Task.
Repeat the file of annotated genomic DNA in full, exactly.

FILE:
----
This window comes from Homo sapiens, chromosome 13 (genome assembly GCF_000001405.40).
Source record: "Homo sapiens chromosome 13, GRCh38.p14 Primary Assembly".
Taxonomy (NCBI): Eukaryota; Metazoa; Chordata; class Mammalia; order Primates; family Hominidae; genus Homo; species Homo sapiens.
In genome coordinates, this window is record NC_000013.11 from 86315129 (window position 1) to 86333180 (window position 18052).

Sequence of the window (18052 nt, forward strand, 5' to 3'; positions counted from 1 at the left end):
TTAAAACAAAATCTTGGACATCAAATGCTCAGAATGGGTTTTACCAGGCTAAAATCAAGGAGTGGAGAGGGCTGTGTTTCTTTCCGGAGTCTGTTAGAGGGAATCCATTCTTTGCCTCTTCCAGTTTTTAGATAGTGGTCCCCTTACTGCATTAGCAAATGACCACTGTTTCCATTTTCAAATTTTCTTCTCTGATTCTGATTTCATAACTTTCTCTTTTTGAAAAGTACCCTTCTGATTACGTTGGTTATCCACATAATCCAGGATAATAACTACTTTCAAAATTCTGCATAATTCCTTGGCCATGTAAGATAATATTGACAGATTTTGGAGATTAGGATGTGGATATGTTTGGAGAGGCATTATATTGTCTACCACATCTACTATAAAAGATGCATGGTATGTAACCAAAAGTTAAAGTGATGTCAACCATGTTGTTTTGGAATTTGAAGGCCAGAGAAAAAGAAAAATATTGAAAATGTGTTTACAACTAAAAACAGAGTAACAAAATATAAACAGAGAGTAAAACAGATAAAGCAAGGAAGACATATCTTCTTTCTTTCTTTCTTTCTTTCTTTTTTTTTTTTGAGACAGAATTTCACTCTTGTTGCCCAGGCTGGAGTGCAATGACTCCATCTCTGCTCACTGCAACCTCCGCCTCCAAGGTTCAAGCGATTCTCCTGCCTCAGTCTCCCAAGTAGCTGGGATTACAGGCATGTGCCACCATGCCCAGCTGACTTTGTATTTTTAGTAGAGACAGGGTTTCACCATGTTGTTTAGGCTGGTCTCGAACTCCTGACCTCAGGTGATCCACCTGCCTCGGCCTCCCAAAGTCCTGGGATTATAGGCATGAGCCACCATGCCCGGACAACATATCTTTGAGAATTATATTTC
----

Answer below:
This window comes from Homo sapiens, chromosome 13 (genome assembly GCF_000001405.40).
Source record: "Homo sapiens chromosome 13, GRCh38.p14 Primary Assembly".
Taxonomy (NCBI): Eukaryota; Metazoa; Chordata; class Mammalia; order Primates; family Hominidae; genus Homo; species Homo sapiens.
In genome coordinates, this window is record NC_000013.11 from 86315129 (window position 1) to 86333180 (window position 18052).

Sequence of the window (18052 nt, forward strand, 5' to 3'; positions counted from 1 at the left end):
TTAAAACAAAATCTTGGACATCAAATGCTCAGAATGGGTTTTACCAGGCTAAAATCAAGGAGTGGAGAGGGCTGTGTTTCTTTCCGGAGTCTGTTAGAGGGAATCCATTCTTTGCCTCTTCCAGTTTTTAGATAGTGGTCCCCTTACTGCATTAGCAAATGACCACTGTTTCCATTTTCAAATTTTCTTCTCTGATTCTGATTTCATAACTTTCTCTTTTTGAAAAGTACCCTTCTGATTACGTTGGTTATCCACATAATCCAGGATAATAACTACTTTCAAAATTCTGCATAATTCCTTGGCCATGTAAGATAATATTGACAGATTTTGGAGATTAGGATGTGGATATGTTTGGAGAGGCATTATATTGTCTACCACATCTACTATAAAAGATGCATGGTATGTAACCAAAAGTTAAAGTGATGTCAACCATGTTGTTTTGGAATTTGAAGGCCAGAGAAAAAGAAAAATATTGAAAATGTGTTTACAACTAAAAACAGAGTAACAAAATATAAACAGAGAGTAAAACAGATAAAGCAAGGAAGACATATCTTCTTTCTTTCTTTCTTTCTTTCTTTTTTTTTTTTGAGACAGAATTTCACTCTTGTTGCCCAGGCTGGAGTGCAATGACTCCATCTCTGCTCACTGCAACCTCCGCCTCCAAGGTTCAAGCGATTCTCCTGCCTCAGTCTCCCAAGTAGCTGGGATTACAGGCATGTGCCACCATGCCCAGCTGACTTTGTATTTTTAGTAGAGACAGGGTTTCACCATGTTGTTTAGGCTGGTCTCGAACTCCTGACCTCAGGTGATCCACCTGCCTCGGCCTCCCAAAGTCCTGGGATTATAGGCATGAGCCACCATGCCCGGACAACATATCTTTGAGAATTATATTTC